How to Uninstall Windows 10

It’s been nearly two and a half years since Microsoft introduced Windows 10, and the operating system’s market share has grown steadily throughout that time period. Nevertheless, there are still some users who either don’t like Windows 10 or ran into bugs and problems affecting their systems.
Here, we’ll walk you through the process of either restoring or dumping Windows 10 altogether, and some things to be aware of before you begin the process. If you upgraded to Windows 10 in the last 10 days, you can simply revert your installation and restore your original OS version. Easy-peasy. Everybody else will need to do this the old-fashioned way.

Look Before You Leap
Blowing the OS off your system and starting over from scratch will wipe your existing data. It’s therefore critical to make certain you transfer all of the data you need to keep on to another drive first — USB 3.0 flash drives are a great option for this kind of transfer, as are external or secondary internal hard drives, provided you are certain which drive letters belong to which drives.
The most important part of this process is often the most overlooked, namely, take time to think about what you want to keep. Look through your Downloads and Documents directory. Backup your favorites and export your browser cookies and passwords, if that’s something you want to do. Check your Pictures and Music folders.
If you’re a gamer, make sure you’ve transferred any saved games you want to keep, and copied your Steam library to a different storage solution. If you keep local chat logs and wish to retain them, make sure you back them up. If you’ve created personal macros in Office, make sure those are saved. Check your installed programs list in case you come across an app you need to either backup or preserve (if, for example, install files are no longer easily available online but you still have them on your local system). This process doesn’t need to take all day, but dedicate some time to checking you’ve actually got all the data you intend to keep. Wiping your OS image and installing another is almost always a one-way trip.
It’s not a bad idea to grab drivers for your new OS image before you nuke the old one. Having the latest Ethernet, Wi-Fi, GPU, and chipset drivers close at hand when the system comes back up simplifies the reinstallation process. Make sure to download the drivers for the OS version you are going to be using, not the OS version you’re using right then. We particularly recommend owners with a self-built PC take this step. If you have a mass-manufactured system, these drivers are typically provided on the support page for your specific laptop or desktop model. If you built your own computer, they’re typically provided by the vendor of your motherboard (for audio, LAN, Wi-Fi, etc) and/or the manufacturer of your GPU (Intel, AMD, or Nvidia).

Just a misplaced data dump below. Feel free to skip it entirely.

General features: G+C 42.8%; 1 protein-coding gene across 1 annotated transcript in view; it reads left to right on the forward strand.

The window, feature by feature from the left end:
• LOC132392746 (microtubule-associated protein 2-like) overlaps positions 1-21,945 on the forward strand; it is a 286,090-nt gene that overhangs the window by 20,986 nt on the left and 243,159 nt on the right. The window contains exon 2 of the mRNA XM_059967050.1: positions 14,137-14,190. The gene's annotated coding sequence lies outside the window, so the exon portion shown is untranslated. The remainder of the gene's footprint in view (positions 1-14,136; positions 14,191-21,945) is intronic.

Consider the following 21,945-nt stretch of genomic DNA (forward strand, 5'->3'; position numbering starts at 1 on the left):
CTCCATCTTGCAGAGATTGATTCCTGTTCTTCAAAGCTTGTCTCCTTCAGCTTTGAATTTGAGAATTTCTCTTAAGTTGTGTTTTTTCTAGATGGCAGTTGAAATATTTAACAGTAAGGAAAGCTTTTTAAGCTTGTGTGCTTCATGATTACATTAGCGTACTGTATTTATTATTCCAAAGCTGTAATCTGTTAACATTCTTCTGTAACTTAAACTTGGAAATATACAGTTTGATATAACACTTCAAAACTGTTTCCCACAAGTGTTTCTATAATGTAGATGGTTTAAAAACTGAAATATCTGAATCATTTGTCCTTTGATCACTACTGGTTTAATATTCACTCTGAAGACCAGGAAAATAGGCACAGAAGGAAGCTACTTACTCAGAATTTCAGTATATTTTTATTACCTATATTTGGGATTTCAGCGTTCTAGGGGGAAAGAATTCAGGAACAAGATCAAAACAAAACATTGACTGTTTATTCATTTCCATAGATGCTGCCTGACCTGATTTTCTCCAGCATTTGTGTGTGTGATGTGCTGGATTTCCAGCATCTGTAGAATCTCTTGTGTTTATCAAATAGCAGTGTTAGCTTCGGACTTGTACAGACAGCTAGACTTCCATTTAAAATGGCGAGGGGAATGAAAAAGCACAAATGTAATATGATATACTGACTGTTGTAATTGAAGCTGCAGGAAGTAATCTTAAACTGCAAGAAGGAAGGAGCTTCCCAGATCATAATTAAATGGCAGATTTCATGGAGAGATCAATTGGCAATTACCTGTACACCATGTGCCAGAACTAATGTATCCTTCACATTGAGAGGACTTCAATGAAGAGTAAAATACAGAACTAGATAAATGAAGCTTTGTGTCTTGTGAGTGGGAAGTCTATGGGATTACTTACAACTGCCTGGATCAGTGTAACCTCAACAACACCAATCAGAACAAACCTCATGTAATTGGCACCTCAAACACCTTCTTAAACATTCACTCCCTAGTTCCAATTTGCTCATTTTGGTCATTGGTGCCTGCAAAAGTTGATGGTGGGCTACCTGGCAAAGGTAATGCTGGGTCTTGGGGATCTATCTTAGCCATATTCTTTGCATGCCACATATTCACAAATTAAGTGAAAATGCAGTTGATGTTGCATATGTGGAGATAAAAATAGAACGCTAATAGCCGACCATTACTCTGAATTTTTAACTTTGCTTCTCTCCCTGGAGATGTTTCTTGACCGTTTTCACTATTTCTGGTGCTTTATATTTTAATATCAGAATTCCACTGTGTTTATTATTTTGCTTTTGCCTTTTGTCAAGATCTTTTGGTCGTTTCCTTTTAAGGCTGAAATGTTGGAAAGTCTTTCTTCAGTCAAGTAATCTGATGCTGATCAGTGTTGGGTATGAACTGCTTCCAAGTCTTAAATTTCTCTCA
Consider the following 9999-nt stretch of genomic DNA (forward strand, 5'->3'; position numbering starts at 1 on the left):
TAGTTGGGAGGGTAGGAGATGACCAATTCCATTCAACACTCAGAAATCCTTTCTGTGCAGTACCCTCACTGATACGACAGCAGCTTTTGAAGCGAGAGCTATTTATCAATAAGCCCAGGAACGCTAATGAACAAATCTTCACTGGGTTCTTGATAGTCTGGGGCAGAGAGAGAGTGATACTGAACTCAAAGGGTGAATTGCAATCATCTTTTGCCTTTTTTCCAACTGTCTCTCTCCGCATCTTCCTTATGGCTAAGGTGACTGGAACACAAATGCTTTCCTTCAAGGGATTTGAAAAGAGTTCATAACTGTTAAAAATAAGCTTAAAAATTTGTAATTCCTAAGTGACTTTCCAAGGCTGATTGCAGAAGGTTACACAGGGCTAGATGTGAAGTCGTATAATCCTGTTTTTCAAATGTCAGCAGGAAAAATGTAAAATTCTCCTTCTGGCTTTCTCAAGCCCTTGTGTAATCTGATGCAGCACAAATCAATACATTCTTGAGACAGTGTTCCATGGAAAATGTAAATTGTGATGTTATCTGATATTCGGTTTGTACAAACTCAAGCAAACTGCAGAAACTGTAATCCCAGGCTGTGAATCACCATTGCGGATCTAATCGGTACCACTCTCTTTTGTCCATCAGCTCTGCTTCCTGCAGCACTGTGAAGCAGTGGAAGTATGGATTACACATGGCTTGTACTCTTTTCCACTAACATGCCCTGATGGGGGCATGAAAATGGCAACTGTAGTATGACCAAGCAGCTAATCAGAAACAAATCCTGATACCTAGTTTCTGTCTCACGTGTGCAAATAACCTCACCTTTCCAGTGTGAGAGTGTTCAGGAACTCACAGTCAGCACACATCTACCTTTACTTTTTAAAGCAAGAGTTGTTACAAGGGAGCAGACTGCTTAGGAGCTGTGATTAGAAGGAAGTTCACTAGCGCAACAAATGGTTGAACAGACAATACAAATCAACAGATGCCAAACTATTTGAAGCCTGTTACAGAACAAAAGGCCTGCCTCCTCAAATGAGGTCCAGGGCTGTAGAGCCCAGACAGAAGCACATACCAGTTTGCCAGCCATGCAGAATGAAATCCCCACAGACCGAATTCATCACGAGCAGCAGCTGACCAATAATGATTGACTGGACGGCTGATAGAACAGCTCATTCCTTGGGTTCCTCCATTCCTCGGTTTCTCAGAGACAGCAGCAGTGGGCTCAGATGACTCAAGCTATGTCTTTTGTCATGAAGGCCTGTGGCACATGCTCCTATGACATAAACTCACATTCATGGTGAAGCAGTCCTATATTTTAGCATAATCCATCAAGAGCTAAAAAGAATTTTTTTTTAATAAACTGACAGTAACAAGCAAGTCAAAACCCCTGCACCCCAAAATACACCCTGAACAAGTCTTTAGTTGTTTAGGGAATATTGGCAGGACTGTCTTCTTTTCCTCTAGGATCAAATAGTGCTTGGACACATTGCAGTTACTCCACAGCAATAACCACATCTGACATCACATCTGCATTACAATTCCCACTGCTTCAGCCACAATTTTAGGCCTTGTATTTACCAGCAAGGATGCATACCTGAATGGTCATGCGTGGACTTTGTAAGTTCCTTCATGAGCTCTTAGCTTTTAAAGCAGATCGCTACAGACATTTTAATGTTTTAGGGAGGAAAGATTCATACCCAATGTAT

If you need to make a bootable flash drive for your OS ISO (this is more applicable to self-built systems, as opposed to OEM laptops or desktops), Microsoft has a utility for doing so. Don’t let the Windows 7 branding fool you — it can make boot media for Windows 7, 8, 8.1, or 10.
All done with that? Let’s move on.

Restoring an OEM system
If your system was built by a major OEM (Dell, HP, Lenovo, etc) chances are it contains a recovery partition. These partitions are designed to reinstall the version of Windows that originally shipped with your system. Load into the emergency partition (this is typically presented as a boot option) and choose to erase your primary hard drive and start from scratch. We recommend disconnecting any external drive during this process to prevent the chance of wiping the wrong HDD.
The OEM restoration process is typically automated and will drop you back to whatever version of Windows you had before, with the same software configuration that came with the system. This means you’ll have to remove any included crapware, patch the OS from scratch, and install any updated drivers you wish to use. The good news is that the drivers that shipped with your laptop should work well for connecting to the internet and downloading anything you missed and you’ll be back up and running in fairly short order. Your Windows 7 or Windows 8.1 license will still work perfectly, even if you upgraded to Windows 10. Windows 7 licenses are typically on the bottom of the laptop, while Windows 8/8.1 licenses are typically stored in a laptop’s firmware.